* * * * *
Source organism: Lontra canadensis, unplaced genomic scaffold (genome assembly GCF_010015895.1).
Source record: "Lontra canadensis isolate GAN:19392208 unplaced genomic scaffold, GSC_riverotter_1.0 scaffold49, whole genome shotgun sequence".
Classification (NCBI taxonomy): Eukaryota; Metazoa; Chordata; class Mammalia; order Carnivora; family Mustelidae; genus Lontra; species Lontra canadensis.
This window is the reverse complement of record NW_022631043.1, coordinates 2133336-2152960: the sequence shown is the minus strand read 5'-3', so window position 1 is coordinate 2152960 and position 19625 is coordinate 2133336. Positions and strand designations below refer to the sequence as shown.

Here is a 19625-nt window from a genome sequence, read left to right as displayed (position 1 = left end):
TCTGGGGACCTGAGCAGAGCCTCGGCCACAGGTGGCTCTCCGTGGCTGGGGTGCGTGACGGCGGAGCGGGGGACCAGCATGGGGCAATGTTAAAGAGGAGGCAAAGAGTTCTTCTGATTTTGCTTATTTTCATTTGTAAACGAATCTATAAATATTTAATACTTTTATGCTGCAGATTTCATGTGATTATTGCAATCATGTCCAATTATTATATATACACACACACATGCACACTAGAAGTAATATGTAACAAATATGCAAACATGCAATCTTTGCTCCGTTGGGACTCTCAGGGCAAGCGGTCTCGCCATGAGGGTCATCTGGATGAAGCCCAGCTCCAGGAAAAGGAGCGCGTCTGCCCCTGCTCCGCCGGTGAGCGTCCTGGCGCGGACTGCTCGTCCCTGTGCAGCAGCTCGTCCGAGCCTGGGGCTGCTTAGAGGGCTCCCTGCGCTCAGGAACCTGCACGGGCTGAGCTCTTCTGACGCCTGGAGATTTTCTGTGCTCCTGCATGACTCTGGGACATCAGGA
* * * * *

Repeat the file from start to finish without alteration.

Source organism: Lontra canadensis, unplaced genomic scaffold (genome assembly GCF_010015895.1).
Source record: "Lontra canadensis isolate GAN:19392208 unplaced genomic scaffold, GSC_riverotter_1.0 scaffold49, whole genome shotgun sequence".
Classification (NCBI taxonomy): Eukaryota; Metazoa; Chordata; class Mammalia; order Carnivora; family Mustelidae; genus Lontra; species Lontra canadensis.
This window is the reverse complement of record NW_022631043.1, coordinates 2133336-2152960: the sequence shown is the minus strand read 5'-3', so window position 1 is coordinate 2152960 and position 19625 is coordinate 2133336. Positions and strand designations below refer to the sequence as shown.

Here is a 19625-nt window from a genome sequence, read left to right as displayed (position 1 = left end):
TCTGGGGACCTGAGCAGAGCCTCGGCCACAGGTGGCTCTCCGTGGCTGGGGTGCGTGACGGCGGAGCGGGGGACCAGCATGGGGCAATGTTAAAGAGGAGGCAAAGAGTTCTTCTGATTTTGCTTATTTTCATTTGTAAACGAATCTATAAATATTTAATACTTTTATGCTGCAGATTTCATGTGATTATTGCAATCATGTCCAATTATTATATATACACACACACATGCACACTAGAAGTAATATGTAACAAATATGCAAACATGCAATCTTTGCTCCGTTGGGACTCTCAGGGCAAGCGGTCTCGCCATGAGGGTCATCTGGATGAAGCCCAGCTCCAGGAAAAGGAGCGCGTCTGCCCCTGCTCCGCCGGTGAGCGTCCTGGCGCGGACTGCTCGTCCCTGTGCAGCAGCTCGTCCGAGCCTGGGGCTGCTTAGAGGGCTCCCTGCGCTCAGGAACCTGCACGGGCTGAGCTCTTCTGACGCCTGGAGATTTTCTGTGCTCCTGCATGACTCTGGGACATCAGGA